Things We Don't Talk AboutThings We Don’t Talk About
(Women’s Stories from the Red Tent)

featuring Special Guest:
Dr. Isadora Gabrielle Leidenfrost

October 9-11, 2015
DeKoven Center, Racine Wisconsin

The Red Tent: Women as Voices of Wisdom and Compassion

At the request of our Keynote Speaker, Dr. Isadora Liedenfrost, we had written down without signing our names, but with complete honesty, a deep fear or life issue we were dealing with. In our afternoon workshop we gathered together in the Red Tent and sat silently as we passed a paper bag around. In turn each of us stood up, drew out a slip of paper, and read of a concern or fear one of us was facing.

 The strip of paper each of us picked became a deeply felt responsibility. Our task was to give advice to a woman among us, who had written of her pain or fear. We all watched and listened as each of us struggled to truly give wise and compassionate guidance. We learned that giving meaningful advice is not easy, and what we had experienced was a gift. Each of us had been a listening presence, listening to another woman's concern in silence, without speaking or judgment, and then listening to advice given with thoughtful wisdom and compassion.

We all experienced the gift of listening, and of hearing our concerns listened to with compassion. This Red Tent workshop made me value, even more, what we experience every time we come together in a Women's Connection Retreat.

~ by Juli Cicarelli

Gong Song Meditation, Reflection and Workshop

Entering the Red Tent for this workshop, I could only hope that the mystery and wonder would continue. As I was one of the last participants to enter the Red Tent space had become limited, but I found a relaxing open area on the floor for me to lie down. With a little introduction, Heather Poyner began with soft, resonating sounds of a gong. She introduced different techniques, rhythms and levels of intensity to grab my attention and immediately help me to focus on the “now.”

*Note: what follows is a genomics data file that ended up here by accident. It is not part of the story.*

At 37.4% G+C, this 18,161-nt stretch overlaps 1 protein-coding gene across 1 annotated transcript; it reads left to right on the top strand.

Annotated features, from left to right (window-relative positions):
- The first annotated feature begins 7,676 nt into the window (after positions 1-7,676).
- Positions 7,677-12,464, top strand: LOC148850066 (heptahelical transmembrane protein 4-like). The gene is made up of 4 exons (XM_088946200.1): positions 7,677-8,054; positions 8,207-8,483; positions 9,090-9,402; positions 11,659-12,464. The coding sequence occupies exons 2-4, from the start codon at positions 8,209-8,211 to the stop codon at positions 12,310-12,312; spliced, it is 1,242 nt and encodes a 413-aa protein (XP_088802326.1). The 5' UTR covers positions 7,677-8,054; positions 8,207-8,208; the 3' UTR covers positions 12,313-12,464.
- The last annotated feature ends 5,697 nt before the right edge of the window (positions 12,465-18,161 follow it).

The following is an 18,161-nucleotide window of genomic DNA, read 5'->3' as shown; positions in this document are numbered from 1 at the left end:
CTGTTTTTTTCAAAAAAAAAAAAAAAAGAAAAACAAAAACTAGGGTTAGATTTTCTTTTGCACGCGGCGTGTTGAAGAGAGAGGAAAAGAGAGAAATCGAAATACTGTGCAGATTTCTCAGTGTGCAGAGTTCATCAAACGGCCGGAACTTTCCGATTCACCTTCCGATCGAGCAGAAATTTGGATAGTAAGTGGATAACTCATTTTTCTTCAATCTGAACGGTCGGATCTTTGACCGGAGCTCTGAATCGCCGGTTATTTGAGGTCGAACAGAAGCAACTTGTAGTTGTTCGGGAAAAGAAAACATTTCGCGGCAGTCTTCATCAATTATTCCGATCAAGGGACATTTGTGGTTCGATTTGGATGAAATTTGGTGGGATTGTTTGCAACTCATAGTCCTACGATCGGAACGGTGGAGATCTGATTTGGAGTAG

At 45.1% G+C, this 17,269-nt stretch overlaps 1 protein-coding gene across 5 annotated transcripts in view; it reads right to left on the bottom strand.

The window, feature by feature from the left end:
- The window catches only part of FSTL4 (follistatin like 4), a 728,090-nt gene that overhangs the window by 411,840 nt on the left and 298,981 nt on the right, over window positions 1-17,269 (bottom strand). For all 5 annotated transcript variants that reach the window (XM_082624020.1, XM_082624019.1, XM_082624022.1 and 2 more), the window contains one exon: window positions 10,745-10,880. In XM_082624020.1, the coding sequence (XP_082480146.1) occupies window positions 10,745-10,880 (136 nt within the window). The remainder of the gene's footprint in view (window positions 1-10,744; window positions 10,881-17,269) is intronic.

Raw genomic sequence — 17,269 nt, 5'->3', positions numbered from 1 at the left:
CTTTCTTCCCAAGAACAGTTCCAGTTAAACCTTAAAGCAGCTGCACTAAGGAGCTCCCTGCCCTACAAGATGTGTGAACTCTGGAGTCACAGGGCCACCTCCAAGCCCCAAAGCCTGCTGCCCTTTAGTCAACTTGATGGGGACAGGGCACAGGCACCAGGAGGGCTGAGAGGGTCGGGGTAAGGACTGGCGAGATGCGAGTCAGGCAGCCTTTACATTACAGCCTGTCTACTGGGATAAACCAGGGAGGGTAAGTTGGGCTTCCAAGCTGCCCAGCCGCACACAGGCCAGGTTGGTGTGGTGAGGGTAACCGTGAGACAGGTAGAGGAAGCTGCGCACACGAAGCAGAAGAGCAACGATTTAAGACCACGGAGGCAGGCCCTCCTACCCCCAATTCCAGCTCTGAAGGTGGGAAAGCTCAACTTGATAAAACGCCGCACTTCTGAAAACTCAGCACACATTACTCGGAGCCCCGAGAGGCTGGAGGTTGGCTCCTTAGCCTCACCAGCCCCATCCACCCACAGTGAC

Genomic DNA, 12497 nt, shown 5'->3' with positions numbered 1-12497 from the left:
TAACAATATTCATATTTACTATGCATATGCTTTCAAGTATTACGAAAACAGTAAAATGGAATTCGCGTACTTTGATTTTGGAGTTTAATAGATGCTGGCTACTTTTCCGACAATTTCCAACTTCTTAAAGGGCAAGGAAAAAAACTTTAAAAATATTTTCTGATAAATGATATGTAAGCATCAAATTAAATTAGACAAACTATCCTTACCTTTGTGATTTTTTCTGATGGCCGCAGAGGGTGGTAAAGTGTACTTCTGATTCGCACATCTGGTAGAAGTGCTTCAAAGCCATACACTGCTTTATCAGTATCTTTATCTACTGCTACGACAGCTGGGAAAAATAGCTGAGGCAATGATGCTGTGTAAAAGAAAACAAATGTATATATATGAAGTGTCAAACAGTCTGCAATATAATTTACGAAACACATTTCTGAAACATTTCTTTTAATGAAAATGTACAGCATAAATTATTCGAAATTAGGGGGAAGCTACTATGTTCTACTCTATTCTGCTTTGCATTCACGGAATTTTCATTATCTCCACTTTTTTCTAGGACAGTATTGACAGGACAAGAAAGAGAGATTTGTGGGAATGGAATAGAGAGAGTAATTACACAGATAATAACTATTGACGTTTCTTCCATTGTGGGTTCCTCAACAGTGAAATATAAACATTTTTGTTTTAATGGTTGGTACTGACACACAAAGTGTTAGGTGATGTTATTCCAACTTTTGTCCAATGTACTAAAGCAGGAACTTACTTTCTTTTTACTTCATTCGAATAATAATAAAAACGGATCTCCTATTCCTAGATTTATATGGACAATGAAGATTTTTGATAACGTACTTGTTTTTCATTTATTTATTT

Bringing her 14 didgeridoos, Joy Wolf interlaced the melodies of the gongs (Heather had brought two), with the many dimensions of her own instruments. They were made of different substances and were different lengths. At times, it sounded as though the vibrations were near, then far away. This is because they, in fact, were. Both Heather and Joy took painstaking effort to move among us with their instruments, sometimes with just one of them using their instrument, and other times, both combining the magic.

To say that I felt bathed in timelessness and space would be an understatement. I wished it could have gone on so much longer, but was grateful for the gift of the sharing that both Heather and Joy gave. Afterward, both discussed their instruments in depth and I can personally say that it was very much appreciated. I actually have both instruments, although I don’t use them very often because I had felt intimidated by my lack of experience. They both showed me to just “do it” and enjoy whatever the outcome would be, because it would all be good.

~ by Deb Czarnopys-White